Update October 3, 2017: The full transcript has been released for the oral argument in Gill v. Whitford. Check out the transcript below.
The Supreme Court heard oral argument Tuesday in Gill v. Whitford, a case out of Wisconsin that challenges the state's gerrymandered legislative districts.
Gill v. Whitford is significant because it is the first case that a federal court ruled electoral maps unconstitutional not on the basis of race or class discrimination, but political discrimination. The district court ruled 2-1 that the mapmaking was so partisan that it violated the rights of voters outside the Republican Party, which controls the Wisconsin legislature.
The case is now before the Supreme Court, and it is reported that the justices appear divided on the issue. Reuters reports that the conservative justices questioned whether or not appellants -- consisting of Democratic voters -- actually had standing.
Chief Justice John Roberts also questioned the role the court should play in ruling on these maps.
“We will have to decide in every case whether the Democrats or the Republicans win. The intelligent man on the street is going to say, ‘That’s a bunch of baloney,'” Roberts said.
The Supreme Court has historically been reluctant to rule that an electoral map violated the constitution based on political factors outside race or class discrimination. In Vieth v. Jubelirer (2004), the high court ruled that there was no measurable or judicial standard to determine what constitutes “too partisan.”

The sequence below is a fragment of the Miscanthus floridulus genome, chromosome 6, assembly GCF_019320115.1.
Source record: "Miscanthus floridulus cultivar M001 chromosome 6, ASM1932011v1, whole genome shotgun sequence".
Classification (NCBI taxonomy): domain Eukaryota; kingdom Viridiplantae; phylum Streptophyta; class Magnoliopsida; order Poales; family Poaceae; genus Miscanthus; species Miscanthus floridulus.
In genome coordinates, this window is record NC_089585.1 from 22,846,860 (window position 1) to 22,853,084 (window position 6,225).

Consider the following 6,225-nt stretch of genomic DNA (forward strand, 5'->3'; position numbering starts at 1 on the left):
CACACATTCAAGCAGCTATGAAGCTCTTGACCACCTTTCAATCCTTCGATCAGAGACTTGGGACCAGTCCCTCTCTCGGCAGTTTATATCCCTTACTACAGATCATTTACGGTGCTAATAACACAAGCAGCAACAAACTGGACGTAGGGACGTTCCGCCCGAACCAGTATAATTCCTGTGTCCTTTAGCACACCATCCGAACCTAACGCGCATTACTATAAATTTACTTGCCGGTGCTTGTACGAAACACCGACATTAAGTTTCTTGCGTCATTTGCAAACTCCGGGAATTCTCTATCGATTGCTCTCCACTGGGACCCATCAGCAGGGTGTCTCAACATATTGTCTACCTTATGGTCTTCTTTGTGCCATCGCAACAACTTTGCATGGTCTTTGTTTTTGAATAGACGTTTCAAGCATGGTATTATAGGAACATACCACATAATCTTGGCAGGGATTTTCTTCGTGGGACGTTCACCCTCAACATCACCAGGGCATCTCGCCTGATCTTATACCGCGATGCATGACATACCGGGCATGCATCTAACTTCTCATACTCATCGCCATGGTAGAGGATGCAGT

However, Justice Ruth Bader Ginsburg raised the issue of voting rights, and the impact extreme partisan gerrymandering could continue to have on the electoral process and voters' desire to participate in a process they think is rigged from the start.
"What incentive is there for a voter to exercise his vote? What becomes of the precious right to vote?" Ginsburg asked.
Read a full analysis of the SCOTUS hearing here.
It is important to note that partisan gerrymandering is not solely a Republican issue. While it is often portrayed as a scheme by the GOP, Democrats are just as guilty. Congressional maps in Maryland or Illinois, for instance, are just as partisan as the legislative maps in Wisconsin.
It is a two-party scheme to maintain power and protect incumbents.
In this case, it is not just Democratic voters that are affected. It is every voter outside the party in control of the legislature, in an effort by lawmakers to pick their voters instead of the other way around.
However, using newer measurable standards, Gill v. Whitford could begin to change all of that, and change Supreme Court precedent forever. Stay tuned for additional coverage of this case on IVN.
Read the full transcript: